BY MACHEL WAIKENDA
Kenya’s politics has for long been characterised by personality attacks, propaganda and hate speech, a development that does not auger well for our growing democracy.
This is especially so in the period before and after any electioneering period in the last decade. In fact, one of my favourite quotes by T.H White is: “The Destiny of Man is to unite, not to divide. If you keep on dividing you end up as a collection of monkeys throwing nuts at each other out of separate trees.”
I heed what the sages say, that if there is no enemy within, the enemy without, if any, cannot succeed in hurting us.
This is one trait that has been sorely missing from Kenya’s leadership. One can easily predict what one’s stand on any particular issue by just discerning which part of the political spectrum, he or she belongs to.
We tend to throw reason out the window and take entrenched positions on issues simply to suit our political persuasions.
For Kenya to mature democratically, our politics must incorporate tolerance, understanding, positive criticism but above all, mutual respect.
This way, the daily exchanges we witness at funerals, rallies, the National Assembly and Senate plenaries and press conferences would become a thing of the past. We shall have reached political and social maturity.
No doubt Kenya is blessed with dynamic, intelligent and progressive leaders. However, the downside is that a large segment of them spend their time utilising negative energy instead of positive energy that would see this country realise the tremendous development agenda lying before us.
What lack of tolerance for each other’s views and choices can do was sadly witnessed in the 1980s and 1990s when any divergent opinion was seen as a threat to the establishment and was countered ruthlessly.
But, in much the same vein, the 2008 post-election violence could have been avoided, if Kenyans were tolerant of each other for in our diversity is an unchained beauty and strength that can be harnessed to benefit the whole country.
But the violence erupted, and was allowed to run its destructive course, just because leaders have for long invested in negative ethnicity for the sole purpose of protecting their interests without regard to the greater national good.
With realisation of the new constitutional order, Kenyans expect more tolerance and respect for each other regardless of one’s political stand.
It is wrong that five months after the General Election, our leaders, especially those in the opposition, are still stuck to the hardline political pits that defined the electioneering period.
This must end. And it can only happen if it begins with our leaders. They must realize that they are not mere politicians but role models who millions of Kenyans look upon to offer hope and inspiration so that Kenyans can achieve their dreams.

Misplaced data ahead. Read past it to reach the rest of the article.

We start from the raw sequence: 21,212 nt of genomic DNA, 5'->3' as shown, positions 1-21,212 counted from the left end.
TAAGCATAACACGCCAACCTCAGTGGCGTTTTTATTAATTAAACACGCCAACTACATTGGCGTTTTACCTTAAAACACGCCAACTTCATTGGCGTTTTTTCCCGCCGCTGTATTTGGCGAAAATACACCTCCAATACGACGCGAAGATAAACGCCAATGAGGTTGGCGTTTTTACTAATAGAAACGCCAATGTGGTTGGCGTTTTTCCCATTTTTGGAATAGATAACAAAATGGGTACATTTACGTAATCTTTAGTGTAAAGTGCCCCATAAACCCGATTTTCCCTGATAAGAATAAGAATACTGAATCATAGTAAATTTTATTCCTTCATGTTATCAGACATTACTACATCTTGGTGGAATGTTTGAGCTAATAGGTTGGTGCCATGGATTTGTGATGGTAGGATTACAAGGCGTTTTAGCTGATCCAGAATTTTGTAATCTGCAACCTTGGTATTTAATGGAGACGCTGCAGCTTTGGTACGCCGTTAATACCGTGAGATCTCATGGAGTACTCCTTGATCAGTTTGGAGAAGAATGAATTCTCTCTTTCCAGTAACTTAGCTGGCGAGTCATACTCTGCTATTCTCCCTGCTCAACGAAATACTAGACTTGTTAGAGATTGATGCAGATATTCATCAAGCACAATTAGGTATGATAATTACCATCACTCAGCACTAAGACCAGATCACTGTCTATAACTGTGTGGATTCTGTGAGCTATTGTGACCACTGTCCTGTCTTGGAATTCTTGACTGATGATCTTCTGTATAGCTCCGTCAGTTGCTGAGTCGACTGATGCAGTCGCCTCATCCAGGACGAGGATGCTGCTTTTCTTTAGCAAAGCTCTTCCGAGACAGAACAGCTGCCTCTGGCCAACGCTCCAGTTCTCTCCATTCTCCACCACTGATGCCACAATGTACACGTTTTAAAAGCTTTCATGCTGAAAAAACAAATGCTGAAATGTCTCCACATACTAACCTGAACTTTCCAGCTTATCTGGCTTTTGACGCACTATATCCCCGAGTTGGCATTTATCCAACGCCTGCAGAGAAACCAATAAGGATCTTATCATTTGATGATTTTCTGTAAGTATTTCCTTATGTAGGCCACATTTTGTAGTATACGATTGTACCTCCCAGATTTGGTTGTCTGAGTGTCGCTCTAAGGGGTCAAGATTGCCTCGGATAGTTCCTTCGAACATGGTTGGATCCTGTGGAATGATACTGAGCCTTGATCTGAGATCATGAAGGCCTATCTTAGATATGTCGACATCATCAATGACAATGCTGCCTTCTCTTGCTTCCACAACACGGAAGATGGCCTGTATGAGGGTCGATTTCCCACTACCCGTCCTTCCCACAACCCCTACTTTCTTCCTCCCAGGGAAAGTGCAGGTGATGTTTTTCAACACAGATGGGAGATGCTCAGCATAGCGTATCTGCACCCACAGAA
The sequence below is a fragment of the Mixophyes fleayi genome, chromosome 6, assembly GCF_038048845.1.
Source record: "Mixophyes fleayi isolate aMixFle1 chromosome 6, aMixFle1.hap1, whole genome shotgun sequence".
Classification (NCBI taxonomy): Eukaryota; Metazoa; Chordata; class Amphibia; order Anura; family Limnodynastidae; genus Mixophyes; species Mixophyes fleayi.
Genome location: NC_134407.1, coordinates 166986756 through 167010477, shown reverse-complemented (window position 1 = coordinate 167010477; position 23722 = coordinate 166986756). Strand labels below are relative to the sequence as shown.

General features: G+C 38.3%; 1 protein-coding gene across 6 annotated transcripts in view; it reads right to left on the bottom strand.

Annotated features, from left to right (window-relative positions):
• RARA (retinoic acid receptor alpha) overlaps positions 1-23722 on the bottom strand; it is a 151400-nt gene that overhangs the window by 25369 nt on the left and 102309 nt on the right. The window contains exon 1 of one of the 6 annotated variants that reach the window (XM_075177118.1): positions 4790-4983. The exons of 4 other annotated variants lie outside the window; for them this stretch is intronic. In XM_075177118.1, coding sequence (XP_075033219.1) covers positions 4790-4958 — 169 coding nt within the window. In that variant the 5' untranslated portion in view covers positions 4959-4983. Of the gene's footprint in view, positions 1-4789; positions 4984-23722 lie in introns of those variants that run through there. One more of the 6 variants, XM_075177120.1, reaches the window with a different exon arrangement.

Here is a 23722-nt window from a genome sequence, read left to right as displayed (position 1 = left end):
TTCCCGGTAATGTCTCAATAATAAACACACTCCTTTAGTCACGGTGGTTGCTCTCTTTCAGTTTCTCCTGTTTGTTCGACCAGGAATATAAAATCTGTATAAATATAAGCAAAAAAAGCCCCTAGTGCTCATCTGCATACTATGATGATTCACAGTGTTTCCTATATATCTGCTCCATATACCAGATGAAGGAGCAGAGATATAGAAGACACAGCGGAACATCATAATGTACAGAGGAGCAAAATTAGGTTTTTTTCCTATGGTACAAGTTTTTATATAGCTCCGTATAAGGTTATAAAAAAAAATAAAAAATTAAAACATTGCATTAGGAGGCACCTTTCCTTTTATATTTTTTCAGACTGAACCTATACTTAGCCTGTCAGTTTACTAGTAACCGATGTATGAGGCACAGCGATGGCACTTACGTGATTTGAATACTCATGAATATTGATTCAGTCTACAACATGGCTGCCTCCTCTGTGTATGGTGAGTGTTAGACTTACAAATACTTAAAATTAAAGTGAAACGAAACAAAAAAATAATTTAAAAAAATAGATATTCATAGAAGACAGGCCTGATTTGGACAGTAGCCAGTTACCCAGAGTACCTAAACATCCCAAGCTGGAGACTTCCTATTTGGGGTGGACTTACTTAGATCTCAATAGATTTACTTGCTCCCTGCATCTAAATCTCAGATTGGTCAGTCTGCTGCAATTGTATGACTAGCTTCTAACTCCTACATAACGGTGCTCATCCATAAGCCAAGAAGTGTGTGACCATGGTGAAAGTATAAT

We need to invest in issue-based and problem-solving politics rather than pursuit of narrow sectarian interests. That way, instead of seeking ethnic and class gratification, politicians would be keen on creating institutions that can achieve the country’s social, political and economic aspirations.
It is sad that on our Golden Jubilee, we are still taking about issues such as poverty, hunger, disease and ignorance, which we could have long been done with, were it largely not for our divisive politics.
Kenya needs leadership that is progressive and liberal. One that is able to not just think outside the proverbial box, but be rid of the box entirely and embrace everybody regardless of age, gender, ethnicity, religious or political orientation. Kenya needs servant leadership and not leaders bent on pursuit of personal gratification.
Sadly, that is what we are witness to daily. From stalling parliamentary business or putting essential Bills on hold, or governors and senators running amok seeking more power and resources to the counties even when it is clear they are not yet in a position to handle all the devolved functions.
The Jubilee government has outlined a clear agenda, which it intends to fulfill in the next five years. It is on this that Kenyans will judge its leaders when they go back to seek fresh mandate. While they have the numbers to push through their agenda through Parliament, the coalition must invest in bi-partisanship since this would come to pay dividends in critical moments – it is the paved path to unity.
On the other hand, the Official Opposition has an opportunity to prove it would have done things differently were they the ones in charge.
They must embrace the role of constructive critic and deliver on it. That way Kenya will be the richer. They should not oppose everything for the sake of opposing. Being in opposition is not a spitting contest or about engaging in shouting matches with you opposite number.
Indeed, Kenya will only join the family of the “Developed Club” if the nation unites the pieces of its kaleidoscope of people, and regions. Kenya today is obviously multi-ethnic, multi religious and multi-racial.
For this reason, unity is an essential component because our quality of life quite literally depends on it.
Our unity as citizens is vital in helping government understand what we need done and what other choices exist. It is the very one thing we can do. It’s a muscle we have not lost.
(The writer is the TNA Director of Communications. Twitter @MachelWaikenda)